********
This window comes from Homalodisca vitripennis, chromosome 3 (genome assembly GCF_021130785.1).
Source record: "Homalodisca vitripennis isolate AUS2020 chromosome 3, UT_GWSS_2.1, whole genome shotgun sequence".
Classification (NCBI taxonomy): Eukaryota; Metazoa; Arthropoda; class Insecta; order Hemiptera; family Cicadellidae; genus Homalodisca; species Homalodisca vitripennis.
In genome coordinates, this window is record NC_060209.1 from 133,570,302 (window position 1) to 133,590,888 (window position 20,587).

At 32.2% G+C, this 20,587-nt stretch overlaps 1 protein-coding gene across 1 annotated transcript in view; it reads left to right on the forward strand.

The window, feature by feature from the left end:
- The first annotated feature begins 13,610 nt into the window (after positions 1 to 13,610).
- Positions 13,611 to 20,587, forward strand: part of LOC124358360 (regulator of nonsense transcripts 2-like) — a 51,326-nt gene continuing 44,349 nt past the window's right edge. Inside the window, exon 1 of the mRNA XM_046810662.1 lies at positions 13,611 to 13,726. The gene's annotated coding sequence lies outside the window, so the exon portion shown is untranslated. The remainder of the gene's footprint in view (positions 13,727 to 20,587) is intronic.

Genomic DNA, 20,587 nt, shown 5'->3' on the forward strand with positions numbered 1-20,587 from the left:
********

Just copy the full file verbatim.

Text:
This window comes from Homalodisca vitripennis, chromosome 3 (genome assembly GCF_021130785.1).
Source record: "Homalodisca vitripennis isolate AUS2020 chromosome 3, UT_GWSS_2.1, whole genome shotgun sequence".
Classification (NCBI taxonomy): Eukaryota; Metazoa; Arthropoda; class Insecta; order Hemiptera; family Cicadellidae; genus Homalodisca; species Homalodisca vitripennis.
In genome coordinates, this window is record NC_060209.1 from 133,570,302 (window position 1) to 133,590,888 (window position 20,587).

At 32.2% G+C, this 20,587-nt stretch overlaps 1 protein-coding gene across 1 annotated transcript in view; it reads left to right on the forward strand.

The window, feature by feature from the left end:
- The first annotated feature begins 13,610 nt into the window (after positions 1 to 13,610).
- Positions 13,611 to 20,587, forward strand: part of LOC124358360 (regulator of nonsense transcripts 2-like) — a 51,326-nt gene continuing 44,349 nt past the window's right edge. Inside the window, exon 1 of the mRNA XM_046810662.1 lies at positions 13,611 to 13,726. The gene's annotated coding sequence lies outside the window, so the exon portion shown is untranslated. The remainder of the gene's footprint in view (positions 13,727 to 20,587) is intronic.

Genomic DNA, 20,587 nt, shown 5'->3' on the forward strand with positions numbered 1-20,587 from the left: